• As an initial indicator for the legality around the ECB issuing QE, The European Court of Justice Advocate General said last Wednesday that the ECB’s bond-buying scheme – the Outright Monetary Transactions (OMT) Program – is “compatible in principle” with EU law.
  • While not a Final decision of the ECJ, and only a proxy for a pending round of QE, this decision appears to be a key “tell” that will positively influence Draghi’s decision making on QE
  • We expect the Germans in particular to cry a loud foul unless the terms and conditions of the QE meet their needs

 

Size – A Game of Expectations!

  • The market got a hold of an ECB draft proposal for a €500 Billion QE package. 
  • Since last year, Draghi has indicated the willingness of the ECB to tack on another €1Trillion to its balance sheet. 
  • What’s the magic number?  We don’t purport there to be one as we have little conviction that “this time around” Central Bankers can fix deep seated economic competitive issues with magical financial-based incentives.

 

Composition – Getting Ducks in Order: 

  • We suspect Draghi and ECB may well be waiting to get past the Greek election on January 25thuntil it decides on adjusting the composition of QE
    • Therefore the “details” may not come until March 5th when the ECB convenes its next press conference
    • Currently, the Greek anti-austerity party Syriza maintains a 4% to 6.5% advantage in three polls ahead of PM Samaras’ New Democracy government.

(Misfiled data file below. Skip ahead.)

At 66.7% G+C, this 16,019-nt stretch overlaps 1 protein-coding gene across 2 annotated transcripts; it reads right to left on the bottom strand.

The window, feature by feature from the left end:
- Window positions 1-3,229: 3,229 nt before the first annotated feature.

Composition – The Devil is in the Details:

  • Some big unanswered questions remain:
    • Will QE involve risk sharing among the National Central Banks, mandating them to buy up their own countries’ bonds?
    • Will the ECB take on the full risk/exposure in buying sovereign bonds?
    • Or will there be some mix between the two?
    • Also, will ECB purchases be excluded to only AAA rated paper?
  • The Germans remain the loudest cohort that still stands against QE and therefore is most interested in National Central Banks sharing risk in any QE program
  • As it relates to Greece, based on the election outcome, the ECB may have to alter its QE program. A couple examples:
    • Should Syriza win, the ECB may exclude Greek bonds from its purchasing program for fear the country may try to restructure the bonds after the ECB has purchased them.
    • Should Syriza win, it may influence the ECB to put more emphasis on the National Central Banks to fulfill QE purchases. This too would appease the Germans.

 

The days ahead could bring some monster swings across global markets. We’re positioned to stay short the EUR/USD, and today added a perennial country favorite to the short side, France via the etf EWQ.  We’ll be along for the ride. 

 

Matthew Hedrick

Associate


Cartoon of the Day: To QE or Not QE (That Is the Question)

Cartoon of the Day: To QE or Not QE (That Is the Question) - Draghi cartoon 01.20.2015

Will ECB President Mario Draghi deliver the central planning drugs as the currency bloc teeters on the brink of a deflationary spiral?


McCullough: Gold Showing A "Clean-Cut Buy Signal" | $GLD

 

During the Q&A portion from today's Morning Macro Call, Hedgeye CEO Keith McCullough explains why Gold is flashing a “Buy” signal in his proprietary model, and why tonight's State of the Union Address is essentially a non-event from a market perspective.